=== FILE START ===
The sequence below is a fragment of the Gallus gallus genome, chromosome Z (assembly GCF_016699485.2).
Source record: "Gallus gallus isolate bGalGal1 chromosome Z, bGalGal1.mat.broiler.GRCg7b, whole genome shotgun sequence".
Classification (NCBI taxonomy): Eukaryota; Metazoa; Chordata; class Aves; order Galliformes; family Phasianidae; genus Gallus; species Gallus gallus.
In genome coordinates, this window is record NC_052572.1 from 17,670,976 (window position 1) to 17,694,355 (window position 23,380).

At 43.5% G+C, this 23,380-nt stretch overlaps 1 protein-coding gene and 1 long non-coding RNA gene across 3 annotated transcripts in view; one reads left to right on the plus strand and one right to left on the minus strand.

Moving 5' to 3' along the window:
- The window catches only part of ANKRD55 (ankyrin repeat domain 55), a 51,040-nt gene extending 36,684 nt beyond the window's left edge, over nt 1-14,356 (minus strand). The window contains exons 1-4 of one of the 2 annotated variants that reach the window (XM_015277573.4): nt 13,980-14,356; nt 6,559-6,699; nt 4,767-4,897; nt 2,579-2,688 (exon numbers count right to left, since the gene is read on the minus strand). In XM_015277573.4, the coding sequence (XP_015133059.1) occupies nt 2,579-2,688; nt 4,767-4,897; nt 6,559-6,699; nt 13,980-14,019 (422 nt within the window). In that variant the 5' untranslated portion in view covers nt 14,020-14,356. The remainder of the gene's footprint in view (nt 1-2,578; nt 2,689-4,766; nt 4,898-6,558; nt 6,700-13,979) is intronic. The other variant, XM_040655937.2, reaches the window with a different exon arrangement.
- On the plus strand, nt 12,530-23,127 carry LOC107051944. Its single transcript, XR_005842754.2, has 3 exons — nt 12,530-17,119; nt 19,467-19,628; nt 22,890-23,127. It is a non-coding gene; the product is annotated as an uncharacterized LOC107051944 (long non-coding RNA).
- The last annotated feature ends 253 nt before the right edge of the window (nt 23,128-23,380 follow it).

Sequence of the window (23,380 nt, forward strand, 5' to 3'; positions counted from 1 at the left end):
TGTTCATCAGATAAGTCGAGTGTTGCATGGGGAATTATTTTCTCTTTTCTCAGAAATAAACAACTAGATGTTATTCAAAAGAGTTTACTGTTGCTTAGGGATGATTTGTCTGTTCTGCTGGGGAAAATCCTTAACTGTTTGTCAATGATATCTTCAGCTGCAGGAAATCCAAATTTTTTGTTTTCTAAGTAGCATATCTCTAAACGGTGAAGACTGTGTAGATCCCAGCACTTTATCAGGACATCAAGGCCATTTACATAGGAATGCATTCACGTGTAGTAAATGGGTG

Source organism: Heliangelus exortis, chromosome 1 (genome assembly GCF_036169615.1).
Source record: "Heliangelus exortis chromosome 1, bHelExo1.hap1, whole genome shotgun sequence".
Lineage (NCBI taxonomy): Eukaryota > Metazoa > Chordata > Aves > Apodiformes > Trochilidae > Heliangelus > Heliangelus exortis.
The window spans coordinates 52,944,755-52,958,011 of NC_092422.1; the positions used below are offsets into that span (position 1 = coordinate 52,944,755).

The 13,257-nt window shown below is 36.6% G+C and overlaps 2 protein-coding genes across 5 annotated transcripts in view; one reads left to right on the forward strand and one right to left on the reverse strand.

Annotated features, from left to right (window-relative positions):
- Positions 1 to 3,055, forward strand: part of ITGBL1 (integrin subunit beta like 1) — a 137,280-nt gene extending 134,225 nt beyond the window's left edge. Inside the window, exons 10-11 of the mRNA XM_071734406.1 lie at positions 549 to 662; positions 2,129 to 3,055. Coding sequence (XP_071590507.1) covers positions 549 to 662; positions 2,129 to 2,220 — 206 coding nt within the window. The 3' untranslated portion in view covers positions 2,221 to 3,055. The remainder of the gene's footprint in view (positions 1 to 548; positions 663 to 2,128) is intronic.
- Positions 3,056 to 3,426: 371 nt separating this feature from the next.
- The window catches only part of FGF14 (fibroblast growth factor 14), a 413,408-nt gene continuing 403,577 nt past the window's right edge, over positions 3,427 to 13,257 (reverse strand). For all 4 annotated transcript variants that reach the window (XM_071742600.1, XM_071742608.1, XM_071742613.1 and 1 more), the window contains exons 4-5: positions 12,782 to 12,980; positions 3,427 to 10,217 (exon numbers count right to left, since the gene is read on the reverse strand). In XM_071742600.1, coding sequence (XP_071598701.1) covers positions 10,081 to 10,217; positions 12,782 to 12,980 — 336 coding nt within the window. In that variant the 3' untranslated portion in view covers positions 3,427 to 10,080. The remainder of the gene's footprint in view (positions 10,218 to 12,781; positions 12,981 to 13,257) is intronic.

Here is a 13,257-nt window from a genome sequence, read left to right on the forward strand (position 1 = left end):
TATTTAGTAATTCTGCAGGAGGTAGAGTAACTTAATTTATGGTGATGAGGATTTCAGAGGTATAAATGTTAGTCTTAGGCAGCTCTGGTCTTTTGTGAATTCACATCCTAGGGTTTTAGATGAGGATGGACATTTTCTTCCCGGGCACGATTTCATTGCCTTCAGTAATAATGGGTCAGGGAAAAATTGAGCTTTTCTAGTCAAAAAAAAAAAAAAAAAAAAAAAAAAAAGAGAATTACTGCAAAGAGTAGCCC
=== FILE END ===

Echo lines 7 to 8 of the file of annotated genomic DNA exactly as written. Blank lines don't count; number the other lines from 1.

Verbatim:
- The window catches only part of ANKRD55 (ankyrin repeat domain 55), a 51,040-nt gene extending 36,684 nt beyond the window's left edge, over nt 1-14,356 (minus strand). The window contains exons 1-4 of one of the 2 annotated variants that reach the window (XM_015277573.4): nt 13,980-14,356; nt 6,559-6,699; nt 4,767-4,897; nt 2,579-2,688 (exon numbers count right to left, since the gene is read on the minus strand). In XM_015277573.4, the coding sequence (XP_015133059.1) occupies nt 2,579-2,688; nt 4,767-4,897; nt 6,559-6,699; nt 13,980-14,019 (422 nt within the window). In that variant the 5' untranslated portion in view covers nt 14,020-14,356. The remainder of the gene's footprint in view (nt 1-2,578; nt 2,689-4,766; nt 4,898-6,558; nt 6,700-13,979) is intronic. The other variant, XM_040655937.2, reaches the window with a different exon arrangement.
- On the plus strand, nt 12,530-23,127 carry LOC107051944. Its single transcript, XR_005842754.2, has 3 exons — nt 12,530-17,119; nt 19,467-19,628; nt 22,890-23,127. It is a non-coding gene; the product is annotated as an uncharacterized LOC107051944 (long non-coding RNA).